Newly Published
Perioperative Medicine  |   March 2019
Airway Closure during Surgical Pneumoperitoneum in Obese Patients
Author Notes
  • From the Department of Anesthesiology and Intensive Care Medicine, Catholic University of The Sacred Heart (D.L.G., G.M.A., A.R., F.B., F.C., L.P., B.R., A.M.D., L.S., G.C., M.A.); Anesthesia, Emergency and Intensive Care Medicine, Fondazione Policlinico Universitario A. Gemelli IRCCS (D.L.G., G.M.A., A.R., F.B., F.C., L.P., B.R., A.M.D., L.S., G.C., M.A.); Department of Obstetrics and Gynecology, Catholic University of The Sacred Heart (B.C., M.D., L.T., V.G., G.S.); Gynecologic Oncology, Fondazione Policlinico Universitario A. Gemelli IRCCS (B.C., M.D., L.T., V.G., G.S.); Department of Internal Medicine, Catholic University of The Sacred Heart (F.V.); and Respiratory Medicine, Fondazione Policlinico Universitario A. Gemelli IRCCS (F.V.), Rome, Italy.
  • D.L.G. and G.M.A. contributed equally to this article.
    D.L.G. and G.M.A. contributed equally to this article.×
  • Submitted for publication August 10, 2018. Accepted for publication January 29, 2019.
    Submitted for publication August 10, 2018. Accepted for publication January 29, 2019.×
  • Correspondence: Address correspondence to Dr. Grieco: Department of Anesthesiology and Intensive Care Medicine, Catholic University of The Sacred Heart, Fondazione “Policlinico Universitario A. Gemelli” IRCCS, L.go F. Vito, 00168, Rome, Italy. dlgrieco@outlook.it. Information on purchasing reprints may be found at www.anesthesiology.org or on the masthead page at the beginning of this issue. Anesthesiology’s articles are made freely accessible to all readers, for personal use only, 6 months from the cover date of the issue.
Article Information
Perioperative Medicine / Airway Management / Gastrointestinal and Hepatic Systems / Respiratory System / Technology / Equipment / Monitoring
Perioperative Medicine   |   March 2019
Airway Closure during Surgical Pneumoperitoneum in Obese Patients
Anesthesiology Newly Published on March 14, 2019. doi:10.1097/ALN.0000000000002662
Anesthesiology Newly Published on March 14, 2019. doi:10.1097/ALN.0000000000002662
Abstract

Editor’s Perspective:

What We Already Know about This Topic:

  • Airway closure has been described in chronic obstructive pulmonary disease, acute respiratory distress syndrome, and cardiac arrest patients

  • This phenomenon makes tidal inflation start only after a critical airway opening pressure is overcome

  • Although previously reported during general anesthesia, airway closure was partially misinterpreted

What This Article Tells Us That Is New:

  • Airway closure affects a relevant proportion of obese patients undergoing general anesthesia in supine position, with a variable degree of airway opening pressure

  • With Trendelenburg pneumoperitoneum, airway opening pressure increases consistently with esophageal pressure and pneumoperitoneum insufflation pressure: consequently, transalveolar pressure, lung volumes, and alveolar recruitment do not vary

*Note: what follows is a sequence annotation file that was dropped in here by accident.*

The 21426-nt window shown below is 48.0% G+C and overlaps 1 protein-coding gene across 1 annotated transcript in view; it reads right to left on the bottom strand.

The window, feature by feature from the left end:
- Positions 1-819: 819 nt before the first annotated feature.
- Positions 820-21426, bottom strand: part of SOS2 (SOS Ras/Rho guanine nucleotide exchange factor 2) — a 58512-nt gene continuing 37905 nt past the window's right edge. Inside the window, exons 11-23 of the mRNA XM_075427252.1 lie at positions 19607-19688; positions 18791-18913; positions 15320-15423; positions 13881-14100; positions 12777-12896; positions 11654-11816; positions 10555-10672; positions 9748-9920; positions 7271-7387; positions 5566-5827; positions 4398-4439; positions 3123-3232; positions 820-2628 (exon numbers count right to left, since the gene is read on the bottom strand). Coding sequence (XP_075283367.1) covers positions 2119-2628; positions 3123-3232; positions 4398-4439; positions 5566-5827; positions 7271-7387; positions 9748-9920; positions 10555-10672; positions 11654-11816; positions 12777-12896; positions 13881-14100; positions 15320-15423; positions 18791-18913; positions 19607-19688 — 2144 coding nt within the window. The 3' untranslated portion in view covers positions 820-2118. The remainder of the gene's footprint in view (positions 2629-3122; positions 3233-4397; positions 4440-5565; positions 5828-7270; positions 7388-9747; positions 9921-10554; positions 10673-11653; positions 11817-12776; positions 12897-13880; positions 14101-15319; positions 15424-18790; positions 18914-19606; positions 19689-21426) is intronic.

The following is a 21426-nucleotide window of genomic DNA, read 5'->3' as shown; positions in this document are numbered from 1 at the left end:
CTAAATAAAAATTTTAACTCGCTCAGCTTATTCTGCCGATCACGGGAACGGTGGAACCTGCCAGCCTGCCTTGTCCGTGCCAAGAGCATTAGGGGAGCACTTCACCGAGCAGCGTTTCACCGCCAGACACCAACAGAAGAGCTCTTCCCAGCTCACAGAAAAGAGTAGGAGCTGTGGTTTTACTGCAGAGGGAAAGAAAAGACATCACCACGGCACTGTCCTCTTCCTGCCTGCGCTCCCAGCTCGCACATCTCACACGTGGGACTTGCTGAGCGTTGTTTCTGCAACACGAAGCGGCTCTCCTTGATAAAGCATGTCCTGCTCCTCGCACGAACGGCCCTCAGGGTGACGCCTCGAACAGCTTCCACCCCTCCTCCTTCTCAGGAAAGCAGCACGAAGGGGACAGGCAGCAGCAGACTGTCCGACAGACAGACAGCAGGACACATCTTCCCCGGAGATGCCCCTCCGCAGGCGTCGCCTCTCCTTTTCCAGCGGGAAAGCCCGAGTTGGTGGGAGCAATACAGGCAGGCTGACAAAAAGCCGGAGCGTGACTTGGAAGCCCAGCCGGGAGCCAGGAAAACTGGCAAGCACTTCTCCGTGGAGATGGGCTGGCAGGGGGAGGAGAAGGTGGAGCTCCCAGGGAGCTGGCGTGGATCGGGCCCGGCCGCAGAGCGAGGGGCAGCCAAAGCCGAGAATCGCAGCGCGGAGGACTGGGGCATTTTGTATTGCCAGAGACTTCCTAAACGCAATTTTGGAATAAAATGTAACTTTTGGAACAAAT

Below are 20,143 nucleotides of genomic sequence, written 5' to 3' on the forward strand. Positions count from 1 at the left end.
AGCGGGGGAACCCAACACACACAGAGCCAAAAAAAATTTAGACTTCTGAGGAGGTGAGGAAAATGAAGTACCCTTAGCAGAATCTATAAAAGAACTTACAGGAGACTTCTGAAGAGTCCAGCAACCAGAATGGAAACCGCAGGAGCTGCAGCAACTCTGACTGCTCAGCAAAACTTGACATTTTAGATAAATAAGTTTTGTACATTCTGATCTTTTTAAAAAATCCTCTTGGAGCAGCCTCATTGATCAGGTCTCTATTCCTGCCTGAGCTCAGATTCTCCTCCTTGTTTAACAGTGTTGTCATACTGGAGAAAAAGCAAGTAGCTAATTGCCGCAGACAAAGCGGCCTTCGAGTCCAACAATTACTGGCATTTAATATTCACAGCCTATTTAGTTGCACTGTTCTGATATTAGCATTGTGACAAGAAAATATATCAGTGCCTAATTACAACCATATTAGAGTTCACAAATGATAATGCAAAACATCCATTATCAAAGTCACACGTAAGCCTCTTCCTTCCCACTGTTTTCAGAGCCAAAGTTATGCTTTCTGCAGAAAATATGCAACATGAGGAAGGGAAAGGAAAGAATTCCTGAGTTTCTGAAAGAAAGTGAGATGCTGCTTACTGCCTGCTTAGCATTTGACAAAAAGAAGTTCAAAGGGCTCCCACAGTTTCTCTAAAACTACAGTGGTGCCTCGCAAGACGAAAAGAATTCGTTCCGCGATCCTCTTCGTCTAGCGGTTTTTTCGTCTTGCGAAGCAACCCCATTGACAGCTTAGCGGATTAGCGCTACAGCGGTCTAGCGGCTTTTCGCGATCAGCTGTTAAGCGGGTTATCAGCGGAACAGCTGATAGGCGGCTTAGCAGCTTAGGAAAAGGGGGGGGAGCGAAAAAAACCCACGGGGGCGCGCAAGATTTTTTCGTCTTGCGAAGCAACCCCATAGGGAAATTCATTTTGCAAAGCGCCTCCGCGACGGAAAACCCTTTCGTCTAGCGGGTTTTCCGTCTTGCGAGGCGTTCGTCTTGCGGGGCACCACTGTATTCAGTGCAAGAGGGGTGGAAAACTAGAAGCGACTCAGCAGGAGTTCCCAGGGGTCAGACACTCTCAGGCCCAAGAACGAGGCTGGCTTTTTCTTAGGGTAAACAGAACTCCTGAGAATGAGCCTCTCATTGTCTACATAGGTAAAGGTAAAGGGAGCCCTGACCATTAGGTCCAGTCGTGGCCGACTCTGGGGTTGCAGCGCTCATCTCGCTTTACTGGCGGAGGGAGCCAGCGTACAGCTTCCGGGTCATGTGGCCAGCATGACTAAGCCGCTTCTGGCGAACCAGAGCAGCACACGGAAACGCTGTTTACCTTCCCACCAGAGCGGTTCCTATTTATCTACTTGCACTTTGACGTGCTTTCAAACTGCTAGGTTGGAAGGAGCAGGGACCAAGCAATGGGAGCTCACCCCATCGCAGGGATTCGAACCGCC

• Airway closure yields bedside misinterpretation of respiratory mechanics and underestimation of actual alveolar pressure in the intraoperative setting

  • It is an occult phenomenon that generates an airway pressure threshold, whereby inspiratory gas does not inflate the lung unless the airway opening pressure is exceeded

Background: Airway closure causes lack of communication between proximal airways and alveoli, making tidal inflation start only after a critical airway opening pressure is overcome. The authors conducted a matched cohort study to report the existence of this phenomenon among obese patients undergoing general anesthesia.

Methods: Within the procedures of a clinical trial during gynecological surgery, obese patients underwent respiratory/lung mechanics and lung volume assessment both before and after pneumoperitoneum, in the supine and Trendelenburg positions, respectively. Among patients included in this study, those exhibiting airway closure were compared to a control group of subjects enrolled in the same trial and matched in 1:1 ratio according to body mass index.

Results: Eleven of 50 patients (22%) showed airway closure after intubation, with a median (interquartile range) airway opening pressure of 9 cm H2O (6 to 12). With pneumoperitoneum, airway opening pressure increased up to 21 cm H2O (19 to 28) and end-expiratory lung volume remained unchanged (1,294 ml [1,154 to 1,363] vs. 1,160 ml [1,118 to 1,256], P = 0.155), because end-expiratory alveolar pressure increased consistently with airway opening pressure and counterbalanced pneumoperitoneum-induced increases in end-expiratory esophageal pressure (16 cm H2O [15 to 19] vs. 27 cm H2O [23 to 30], P = 0.005). Conversely, matched control subjects experienced a statistically significant greater reduction in end-expiratory lung volume due to pneumoperitoneum (1,113 ml [1,040 to 1,577] vs. 1,000 ml [821 to 1,061], P = 0.006). With airway closure, static/dynamic mechanics failed to measure actual lung/respiratory mechanics. When patients with airway closure underwent pressure-controlled ventilation, no tidal volume was inflated until inspiratory pressure overcame airway opening pressure.

Conclusions: In obese patients, complete airway closure is frequent during anesthesia and is worsened by Trendelenburg pneumoperitoneum, which increases airway opening pressure and alveolar pressure: besides preventing alveolar derecruitment, this yields misinterpretation of respiratory mechanics and generates a pressure threshold to inflate the lung that can reach high values, spreading concerns on the safety of pressure-controlled modes in this setting.